Furthermore, since determination of Massachusetts' claim involves statutory interpretation and not fact-finding, the agency is not deprived of the opportunity to develop a factual record or to apply its expertise to the problem. The only facts which were arguably in need of further development at the time appellants initiated this action are those concerning the administrative burden to the Commonwealth if the Secretary's interpretation of the statute is upheld, facts which the agency considers immaterial to the controversy. See FNS Brief, p. 38, n.15. Exhaustion is not mandated where the issue is a matter of law as to which specialized administrative understanding plays little role, or where further agency proceedings would be futile. Ezratty v. Commonwealth of Puerto Rico, 648 F.2d at 774.

For all of these reasons, we agree with the district court that "in this case, review of the statute would not prematurely interrupt the administrative process." Commonwealth of Mass. v. Lyng, 681 F. Supp. at 95.

FNS also claims in a footnote that the court has no jurisdiction over the Coalition's appeal because the individual intervenor is not party to this appeal and the organization has not established a sufficient basis for standing in its own right. We find that the Coalition has satisfied the criteria for standing as an association. See International Union v. Brock, 477 U.S. 274, 91 L. Ed. 2d 228, 106 S. Ct. 2523 (1986); Hunt v. Washington State Apple Advertising Comm., 432 U.S. 333, 343, 53 L. Ed. 2d 383, 97 S. Ct. 2434 (1977).


Having disposed of the jurisdictional questions, we turn to the applicable standards of review. We begin with the standard of review of a summary judgment. As demonstrated by the parties' cross motions for summary judgment, there are no genuine issues of material fact in dispute. Rather, the question on appeal is whether, as Massachusetts contends, the district court erred as a matter of law. New England Legal Found. v. Massachusetts Port Auth., 883 F.2d 157, 167 (1st Cir. 1989). "The standard of review for questions of law decided by a district court is, of course, de novo scrutiny, as the conclusions of law of a trial court are not binding on the reviewing court." Id.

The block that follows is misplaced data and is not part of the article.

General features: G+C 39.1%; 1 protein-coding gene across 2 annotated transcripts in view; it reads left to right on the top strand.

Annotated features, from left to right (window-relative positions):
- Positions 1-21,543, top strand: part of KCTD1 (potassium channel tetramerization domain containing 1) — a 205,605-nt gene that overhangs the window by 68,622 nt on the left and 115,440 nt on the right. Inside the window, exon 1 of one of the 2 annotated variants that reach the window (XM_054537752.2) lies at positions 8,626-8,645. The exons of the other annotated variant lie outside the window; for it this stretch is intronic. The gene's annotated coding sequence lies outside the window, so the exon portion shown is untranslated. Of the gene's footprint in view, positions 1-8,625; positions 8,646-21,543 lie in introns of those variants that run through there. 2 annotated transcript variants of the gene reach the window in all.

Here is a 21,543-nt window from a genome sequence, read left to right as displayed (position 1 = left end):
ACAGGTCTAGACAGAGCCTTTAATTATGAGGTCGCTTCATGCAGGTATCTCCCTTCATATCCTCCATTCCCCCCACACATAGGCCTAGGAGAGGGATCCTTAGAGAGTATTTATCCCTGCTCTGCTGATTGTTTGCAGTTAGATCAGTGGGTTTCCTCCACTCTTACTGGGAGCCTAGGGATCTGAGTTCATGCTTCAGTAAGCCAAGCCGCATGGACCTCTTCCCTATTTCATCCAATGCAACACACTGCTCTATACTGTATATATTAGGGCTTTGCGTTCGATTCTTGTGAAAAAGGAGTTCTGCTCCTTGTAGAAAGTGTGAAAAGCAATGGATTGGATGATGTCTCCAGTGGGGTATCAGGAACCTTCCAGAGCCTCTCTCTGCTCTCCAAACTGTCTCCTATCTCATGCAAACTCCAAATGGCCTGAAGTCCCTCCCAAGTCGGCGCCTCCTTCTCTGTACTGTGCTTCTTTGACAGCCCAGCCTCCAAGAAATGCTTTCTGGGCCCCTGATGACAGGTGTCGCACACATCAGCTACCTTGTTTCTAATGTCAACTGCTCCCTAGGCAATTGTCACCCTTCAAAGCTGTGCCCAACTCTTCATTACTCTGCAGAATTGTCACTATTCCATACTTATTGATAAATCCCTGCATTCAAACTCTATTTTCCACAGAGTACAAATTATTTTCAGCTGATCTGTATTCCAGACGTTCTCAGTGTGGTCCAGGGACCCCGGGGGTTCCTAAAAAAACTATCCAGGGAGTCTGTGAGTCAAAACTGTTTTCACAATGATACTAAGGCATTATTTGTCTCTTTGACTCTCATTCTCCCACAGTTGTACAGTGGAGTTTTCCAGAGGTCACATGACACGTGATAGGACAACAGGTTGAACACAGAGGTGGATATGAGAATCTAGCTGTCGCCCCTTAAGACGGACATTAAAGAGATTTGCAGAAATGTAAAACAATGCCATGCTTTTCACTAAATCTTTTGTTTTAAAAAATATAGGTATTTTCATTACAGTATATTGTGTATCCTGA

Our review of the Secretary of Agriculture's interpretation of the Food Stamps Act is governed by the two-step test annunciated by the Supreme Court in Chevron U.S.A. v. Natural Resources Defense Council, 467 U.S. 837, 81 L. Ed. 2d 694, 104 S. Ct. 2778 (1984).

When a court reviews an agency's construction of the statute which it administers, it is confronted with two questions. First, always, is the question whether Congress has directly spoken to the precise question at issue.

If the intent of Congress is clear, that is the end of the matter; for the court, as well as the agency, must give effect to the unambiguously expressed intent of Congress. If, however, the court determines Congress has not directly addressed the precise question at issue, the court does not simply impose its own construction on the statute, as would be necessary in the absence of an administrative interpretation. Rather, if the statute is silent or ambiguous with respect to the specific issue, the question for the court is whether the agency's answer is based on a permissible construction of the statute.

* Of the Second Circuit, sitting by designation.

1. 7 C.F.R. § 273.9(c)(8) has been redesignated § 273.9(c)(9) in 53 Fed.Reg. 22292 (June 15, 1988).

2. In 1988 Congress revised certain aspects of the Food Stamp Program's quality control system, retroactive to 1986. Hunger Prevention Act of 1988, Pub. L. No. 100-435, 102 Stat. 1645. FNS has informed the Commonwealth that revised error rates must await appropriate agency rulemaking.

3. That this is a matter for determination by the agency seems now to be conceded by Massachusetts which stated in its reply brief: Although none of the parties' initial briefs addressed the point, the de novo judicial review for state error rate sanction[s] appears to have been replaced by "review on the administrative record" for fiscal year 1986 and thereafter. P.L. No. 100-435, § 603(2), 701(5)(c). The Commonwealth therefore withdraws its argument that it will be entitled to a de novo review under 7 U.S.C. § 2023. This does not mean that the District Court could lawfully ignore the plaintiff's affidavits, however. Massachusetts Reply Brief, p. 9 n. 5.